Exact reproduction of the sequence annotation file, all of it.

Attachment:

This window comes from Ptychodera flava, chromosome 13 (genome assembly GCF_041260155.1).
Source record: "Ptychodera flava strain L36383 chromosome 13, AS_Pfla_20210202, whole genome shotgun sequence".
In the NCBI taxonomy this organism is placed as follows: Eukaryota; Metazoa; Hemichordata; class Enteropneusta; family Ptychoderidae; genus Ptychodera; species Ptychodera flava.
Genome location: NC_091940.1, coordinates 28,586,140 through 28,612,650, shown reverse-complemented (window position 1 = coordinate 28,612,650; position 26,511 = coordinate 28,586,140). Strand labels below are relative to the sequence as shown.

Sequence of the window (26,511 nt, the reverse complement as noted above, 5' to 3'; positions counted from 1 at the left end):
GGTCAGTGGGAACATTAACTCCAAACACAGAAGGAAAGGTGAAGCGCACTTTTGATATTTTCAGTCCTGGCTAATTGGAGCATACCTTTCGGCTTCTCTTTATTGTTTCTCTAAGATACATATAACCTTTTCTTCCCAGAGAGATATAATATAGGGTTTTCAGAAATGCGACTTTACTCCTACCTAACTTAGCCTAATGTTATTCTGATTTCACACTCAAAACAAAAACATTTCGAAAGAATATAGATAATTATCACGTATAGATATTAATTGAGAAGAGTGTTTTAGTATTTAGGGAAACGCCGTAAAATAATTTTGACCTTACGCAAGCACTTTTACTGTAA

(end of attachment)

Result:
This window comes from Ptychodera flava, chromosome 13 (genome assembly GCF_041260155.1).
Source record: "Ptychodera flava strain L36383 chromosome 13, AS_Pfla_20210202, whole genome shotgun sequence".
In the NCBI taxonomy this organism is placed as follows: Eukaryota; Metazoa; Hemichordata; class Enteropneusta; family Ptychoderidae; genus Ptychodera; species Ptychodera flava.
Genome location: NC_091940.1, coordinates 28,586,140 through 28,612,650, shown reverse-complemented (window position 1 = coordinate 28,612,650; position 26,511 = coordinate 28,586,140). Strand labels below are relative to the sequence as shown.

Sequence of the window (26,511 nt, the reverse complement as noted above, 5' to 3'; positions counted from 1 at the left end):
GGTCAGTGGGAACATTAACTCCAAACACAGAAGGAAAGGTGAAGCGCACTTTTGATATTTTCAGTCCTGGCTAATTGGAGCATACCTTTCGGCTTCTCTTTATTGTTTCTCTAAGATACATATAACCTTTTCTTCCCAGAGAGATATAATATAGGGTTTTCAGAAATGCGACTTTACTCCTACCTAACTTAGCCTAATGTTATTCTGATTTCACACTCAAAACAAAAACATTTCGAAAGAATATAGATAATTATCACGTATAGATATTAATTGAGAAGAGTGTTTTAGTATTTAGGGAAACGCCGTAAAATAATTTTGACCTTACGCAAGCACTTTTACTGTAA